Our Origins

frantoio oliveFollowing the anciant Flaminia Route from Fano you will see on the right hand side beautiful hills covered with vineyards and olive groves, after aprox. 6 km from the city you will get to Cuccurano, past the plateau on the right is the Olive mill of the Busca's family, set in an impressive eighteenth century building overlooking the Valle del Metauro.

The origin of the oil mill dates back to 1933, when the family's progenitor Carlo Busca with his two sons Enrico and Duilio moved to Cuccurano purchasing the old building, which already hosted an “oil mill” and the large surrounding agricultural area.

At the time in Cuccurano and neighboring villages, the majority of the population was engaged in agriculture: many families were given pieces of land for sharecropping. The horses coach was the only means of public transportation in Cuccurano. Each family cooked and packaged their own bread at home, however for the people that did non posses an oven they could use the pubblic village's oven by bringing their own wood to heat it up. At home wool, hemp, cotton and linen were being treated. The silkworms were being bred and the cocoons were worked in the factories of Fano and Fossombrone. For night lighting they used oil and petroleum lamps (Canfin) and candles. Electricity came after the first World War. The railway linking Cuccurano to Fano and Urbino was built in 1913 and the Flaminia route was paved in 1929.

At the time they worked from dawn til dusk with the help of farming animals, however the most strenuous efforts were done by men. There was no retirement age, by the age of 15 children would start to work. The sun and seasons were the main regulators of the working schedule.

Bread was the staple grain, but more generally made out of corn, in addition to potatoes, legumes and various vegetables. Extravergin olive oil was for the nobles and was used sparingly.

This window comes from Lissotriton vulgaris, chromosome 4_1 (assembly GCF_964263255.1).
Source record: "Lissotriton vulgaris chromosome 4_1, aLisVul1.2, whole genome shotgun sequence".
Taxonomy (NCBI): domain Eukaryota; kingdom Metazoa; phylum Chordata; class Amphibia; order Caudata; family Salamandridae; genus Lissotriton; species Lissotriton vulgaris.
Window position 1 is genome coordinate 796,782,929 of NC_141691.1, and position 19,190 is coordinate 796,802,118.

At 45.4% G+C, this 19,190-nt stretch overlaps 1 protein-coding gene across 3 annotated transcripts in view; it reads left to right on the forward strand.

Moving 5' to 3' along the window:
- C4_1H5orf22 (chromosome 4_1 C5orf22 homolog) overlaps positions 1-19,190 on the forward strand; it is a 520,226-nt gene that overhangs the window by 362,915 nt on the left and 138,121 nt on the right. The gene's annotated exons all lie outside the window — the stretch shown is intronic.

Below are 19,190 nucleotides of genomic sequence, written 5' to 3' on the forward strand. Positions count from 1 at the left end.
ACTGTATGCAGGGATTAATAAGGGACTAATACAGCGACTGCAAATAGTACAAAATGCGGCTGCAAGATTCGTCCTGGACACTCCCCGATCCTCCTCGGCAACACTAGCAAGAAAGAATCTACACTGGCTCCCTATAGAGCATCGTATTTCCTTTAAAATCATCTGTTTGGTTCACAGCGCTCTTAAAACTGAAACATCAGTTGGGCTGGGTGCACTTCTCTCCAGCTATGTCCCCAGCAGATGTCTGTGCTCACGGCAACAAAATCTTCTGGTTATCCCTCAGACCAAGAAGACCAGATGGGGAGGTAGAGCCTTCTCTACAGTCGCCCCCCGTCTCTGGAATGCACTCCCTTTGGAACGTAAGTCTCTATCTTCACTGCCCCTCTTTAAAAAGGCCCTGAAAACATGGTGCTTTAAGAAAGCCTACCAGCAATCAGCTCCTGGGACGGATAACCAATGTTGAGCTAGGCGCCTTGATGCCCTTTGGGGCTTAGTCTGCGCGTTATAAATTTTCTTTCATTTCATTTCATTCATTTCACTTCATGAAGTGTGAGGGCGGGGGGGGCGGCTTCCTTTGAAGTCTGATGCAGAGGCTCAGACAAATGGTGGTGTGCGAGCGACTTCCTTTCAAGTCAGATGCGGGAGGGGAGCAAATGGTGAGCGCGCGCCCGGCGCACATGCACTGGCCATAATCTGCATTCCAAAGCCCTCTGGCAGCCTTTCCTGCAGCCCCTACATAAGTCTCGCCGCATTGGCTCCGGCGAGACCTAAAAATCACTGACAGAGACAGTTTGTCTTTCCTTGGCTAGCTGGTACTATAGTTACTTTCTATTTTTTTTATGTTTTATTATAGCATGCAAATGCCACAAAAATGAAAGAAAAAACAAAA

In this context, the Busca family in the '30s begun its work in the olive mill providing a service to the local farmers.

Farmers went to the mill with their cart or other farm carts pulled by oxen, while the more affluent employers came with carts pushed by horses, full of olives to press at the mill.

The mill was equipped with two stables one for horses and the other for the oxen. The animals were welcomed and cared for by children of the family throughout the intire stay of the owners, which could sometimes last a few days.

The olives were stored in the three upper floors of the laboratory, then used for storage. Each farmer waited their turn for the milling and sometimes this could mean spend a night or two in the warehouse next to their olives.

Food was always available in the mill. There was a big fireplace continuosly on, and the women of the family would cook for customers.

Olives were harvest in November and December, with a considerate delay compared to today.

At that time there was no mechanical defoliation, the olives were defoliated and meticulously cleaned by hand.antiche molazze olio

The traditional method of the ancient stone wheels (called muller) to press the olives was used to extract the oil at the mill , which would crush the olives through mechanical pressure. During the pre-war period the wheels were horse-drawn two horses by two, this way the heavy work was alternated amongst the animals. Just after the war the horses were replaced by diesel engines and subsequently by electricity. The olive oil extraction was entrusted to the mechanical pressing (hydraulic presses).

The paste was distributed on fiber plates called matts, which were placed one on top of  the other stacked on a trolley, which was then led to the press to obtain oil through mechanical pressing.